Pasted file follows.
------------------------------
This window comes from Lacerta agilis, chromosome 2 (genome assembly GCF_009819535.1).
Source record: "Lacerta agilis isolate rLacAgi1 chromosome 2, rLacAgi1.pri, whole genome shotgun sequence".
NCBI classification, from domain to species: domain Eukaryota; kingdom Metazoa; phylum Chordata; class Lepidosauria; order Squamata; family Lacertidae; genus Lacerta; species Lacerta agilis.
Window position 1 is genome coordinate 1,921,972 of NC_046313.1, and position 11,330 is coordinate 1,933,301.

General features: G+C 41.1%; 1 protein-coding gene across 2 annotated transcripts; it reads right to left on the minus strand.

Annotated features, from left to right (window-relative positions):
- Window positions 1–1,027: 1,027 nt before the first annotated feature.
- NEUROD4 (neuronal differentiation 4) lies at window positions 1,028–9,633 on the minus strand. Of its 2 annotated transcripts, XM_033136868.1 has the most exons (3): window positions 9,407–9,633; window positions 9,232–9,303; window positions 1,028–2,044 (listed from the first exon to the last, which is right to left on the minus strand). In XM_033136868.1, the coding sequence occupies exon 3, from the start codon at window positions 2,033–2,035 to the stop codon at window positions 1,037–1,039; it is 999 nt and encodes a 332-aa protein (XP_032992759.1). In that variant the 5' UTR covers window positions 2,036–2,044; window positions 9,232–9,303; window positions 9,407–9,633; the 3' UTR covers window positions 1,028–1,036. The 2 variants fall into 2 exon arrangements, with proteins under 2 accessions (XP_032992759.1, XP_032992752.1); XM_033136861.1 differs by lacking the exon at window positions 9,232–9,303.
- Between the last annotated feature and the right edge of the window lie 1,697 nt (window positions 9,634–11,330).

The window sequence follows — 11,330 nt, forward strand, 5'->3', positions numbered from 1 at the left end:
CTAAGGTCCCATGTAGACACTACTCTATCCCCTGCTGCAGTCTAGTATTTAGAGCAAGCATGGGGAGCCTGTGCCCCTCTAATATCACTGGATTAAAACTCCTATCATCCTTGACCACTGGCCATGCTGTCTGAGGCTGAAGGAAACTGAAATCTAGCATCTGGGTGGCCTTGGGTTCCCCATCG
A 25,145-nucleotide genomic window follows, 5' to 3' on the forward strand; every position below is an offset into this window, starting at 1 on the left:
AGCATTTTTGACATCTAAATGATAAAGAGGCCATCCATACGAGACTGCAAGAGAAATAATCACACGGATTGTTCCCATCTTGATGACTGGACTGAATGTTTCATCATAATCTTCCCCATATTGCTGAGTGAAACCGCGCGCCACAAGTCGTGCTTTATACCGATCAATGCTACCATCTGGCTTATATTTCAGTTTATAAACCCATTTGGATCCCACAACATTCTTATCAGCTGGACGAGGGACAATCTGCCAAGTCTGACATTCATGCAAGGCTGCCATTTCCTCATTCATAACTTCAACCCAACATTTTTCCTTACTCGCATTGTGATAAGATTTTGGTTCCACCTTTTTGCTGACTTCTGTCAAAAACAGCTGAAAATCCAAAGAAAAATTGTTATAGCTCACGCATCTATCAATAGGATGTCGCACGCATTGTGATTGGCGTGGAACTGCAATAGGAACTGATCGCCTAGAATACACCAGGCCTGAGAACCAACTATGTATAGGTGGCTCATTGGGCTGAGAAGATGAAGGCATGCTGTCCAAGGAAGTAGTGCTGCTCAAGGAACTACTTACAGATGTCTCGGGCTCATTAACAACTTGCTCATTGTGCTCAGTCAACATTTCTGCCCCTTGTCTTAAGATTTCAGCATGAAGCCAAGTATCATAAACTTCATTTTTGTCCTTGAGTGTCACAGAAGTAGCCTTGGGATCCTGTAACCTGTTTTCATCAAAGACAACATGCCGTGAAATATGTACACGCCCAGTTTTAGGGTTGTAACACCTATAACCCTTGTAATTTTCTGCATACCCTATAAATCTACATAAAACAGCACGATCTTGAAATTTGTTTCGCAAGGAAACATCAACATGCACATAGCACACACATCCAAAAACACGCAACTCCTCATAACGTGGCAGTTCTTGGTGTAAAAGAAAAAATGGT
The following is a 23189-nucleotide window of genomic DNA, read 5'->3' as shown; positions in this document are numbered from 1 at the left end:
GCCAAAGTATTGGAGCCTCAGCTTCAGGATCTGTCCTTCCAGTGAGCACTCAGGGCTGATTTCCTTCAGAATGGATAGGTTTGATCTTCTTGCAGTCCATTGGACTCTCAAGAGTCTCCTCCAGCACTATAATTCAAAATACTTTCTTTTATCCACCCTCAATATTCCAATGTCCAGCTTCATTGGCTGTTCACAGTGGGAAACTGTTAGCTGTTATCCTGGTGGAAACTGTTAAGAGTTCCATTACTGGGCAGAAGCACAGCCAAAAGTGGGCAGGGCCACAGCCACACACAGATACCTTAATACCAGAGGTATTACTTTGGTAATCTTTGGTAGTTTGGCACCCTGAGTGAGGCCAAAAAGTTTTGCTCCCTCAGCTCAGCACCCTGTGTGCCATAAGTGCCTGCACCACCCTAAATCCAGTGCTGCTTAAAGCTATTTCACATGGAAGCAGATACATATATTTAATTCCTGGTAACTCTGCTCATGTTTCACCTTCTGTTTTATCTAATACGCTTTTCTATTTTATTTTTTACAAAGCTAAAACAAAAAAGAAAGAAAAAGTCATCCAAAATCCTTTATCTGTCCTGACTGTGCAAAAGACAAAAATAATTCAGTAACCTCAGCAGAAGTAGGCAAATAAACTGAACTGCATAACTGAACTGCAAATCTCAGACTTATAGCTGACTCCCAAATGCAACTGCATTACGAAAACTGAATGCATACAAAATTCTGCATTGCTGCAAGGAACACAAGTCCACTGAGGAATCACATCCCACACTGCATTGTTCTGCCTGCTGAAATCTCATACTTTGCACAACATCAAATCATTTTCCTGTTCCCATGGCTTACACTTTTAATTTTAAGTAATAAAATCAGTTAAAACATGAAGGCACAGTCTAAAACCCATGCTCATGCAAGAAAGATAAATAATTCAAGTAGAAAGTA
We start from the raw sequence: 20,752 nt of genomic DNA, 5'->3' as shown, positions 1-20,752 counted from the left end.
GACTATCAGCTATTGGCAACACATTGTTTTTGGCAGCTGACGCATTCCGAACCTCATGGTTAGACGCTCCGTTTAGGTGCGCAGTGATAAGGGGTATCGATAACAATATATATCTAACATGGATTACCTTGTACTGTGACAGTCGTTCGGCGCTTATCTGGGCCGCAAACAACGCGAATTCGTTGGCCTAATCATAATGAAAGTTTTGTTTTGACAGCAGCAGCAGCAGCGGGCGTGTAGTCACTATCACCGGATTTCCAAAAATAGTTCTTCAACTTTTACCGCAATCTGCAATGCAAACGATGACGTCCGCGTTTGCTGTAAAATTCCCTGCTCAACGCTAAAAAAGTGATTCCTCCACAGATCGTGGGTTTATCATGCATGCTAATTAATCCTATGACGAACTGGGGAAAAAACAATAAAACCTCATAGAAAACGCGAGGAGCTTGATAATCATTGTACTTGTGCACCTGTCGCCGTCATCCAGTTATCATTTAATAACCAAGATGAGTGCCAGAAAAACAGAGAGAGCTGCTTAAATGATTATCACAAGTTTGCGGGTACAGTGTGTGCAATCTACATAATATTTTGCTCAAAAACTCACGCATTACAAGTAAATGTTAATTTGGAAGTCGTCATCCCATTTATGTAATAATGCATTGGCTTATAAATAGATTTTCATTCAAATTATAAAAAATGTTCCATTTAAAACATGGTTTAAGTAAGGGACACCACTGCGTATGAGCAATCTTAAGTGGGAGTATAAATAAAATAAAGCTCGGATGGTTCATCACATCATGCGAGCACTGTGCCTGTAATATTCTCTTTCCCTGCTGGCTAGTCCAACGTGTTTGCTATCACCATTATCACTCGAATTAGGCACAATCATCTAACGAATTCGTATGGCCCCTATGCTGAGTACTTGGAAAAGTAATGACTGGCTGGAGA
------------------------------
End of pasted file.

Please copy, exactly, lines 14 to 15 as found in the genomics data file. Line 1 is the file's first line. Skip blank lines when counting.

The following is a 23189-nucleotide window of genomic DNA, read 5'->3' as shown; positions in this document are numbered from 1 at the left end:
GCCAAAGTATTGGAGCCTCAGCTTCAGGATCTGTCCTTCCAGTGAGCACTCAGGGCTGATTTCCTTCAGAATGGATAGGTTTGATCTTCTTGCAGTCCATTGGACTCTCAAGAGTCTCCTCCAGCACTATAATTCAAAATACTTTCTTTTATCCACCCTCAATATTCCAATGTCCAGCTTCATTGGCTGTTCACAGTGGGAAACTGTTAGCTGTTATCCTGGTGGAAACTGTTAAGAGTTCCATTACTGGGCAGAAGCACAGCCAAAAGTGGGCAGGGCCACAGCCACACACAGATACCTTAATACCAGAGGTATTACTTTGGTAATCTTTGGTAGTTTGGCACCCTGAGTGAGGCCAAAAAGTTTTGCTCCCTCAGCTCAGCACCCTGTGTGCCATAAGTGCCTGCACCACCCTAAATCCAGTGCTGCTTAAAGCTATTTCACATGGAAGCAGATACATATATTTAATTCCTGGTAACTCTGCTCATGTTTCACCTTCTGTTTTATCTAATACGCTTTTCTATTTTATTTTTTACAAAGCTAAAACAAAAAAGAAAGAAAAAGTCATCCAAAATCCTTTATCTGTCCTGACTGTGCAAAAGACAAAAATAATTCAGTAACCTCAGCAGAAGTAGGCAAATAAACTGAACTGCATAACTGAACTGCAAATCTCAGACTTATAGCTGACTCCCAAATGCAACTGCATTACGAAAACTGAATGCATACAAAATTCTGCATTGCTGCAAGGAACACAAGTCCACTGAGGAATCACATCCCACACTGCATTGTTCTGCCTGCTGAAATCTCATACTTTGCACAACATCAAATCATTTTCCTGTTCCCATGGCTTACACTTTTAATTTTAAGTAATAAAATCAGTTAAAACATGAAGGCACAGTCTAAAACCCATGCTCATGCAAGAAAGATAAATAATTCAAGTAGAAAGTA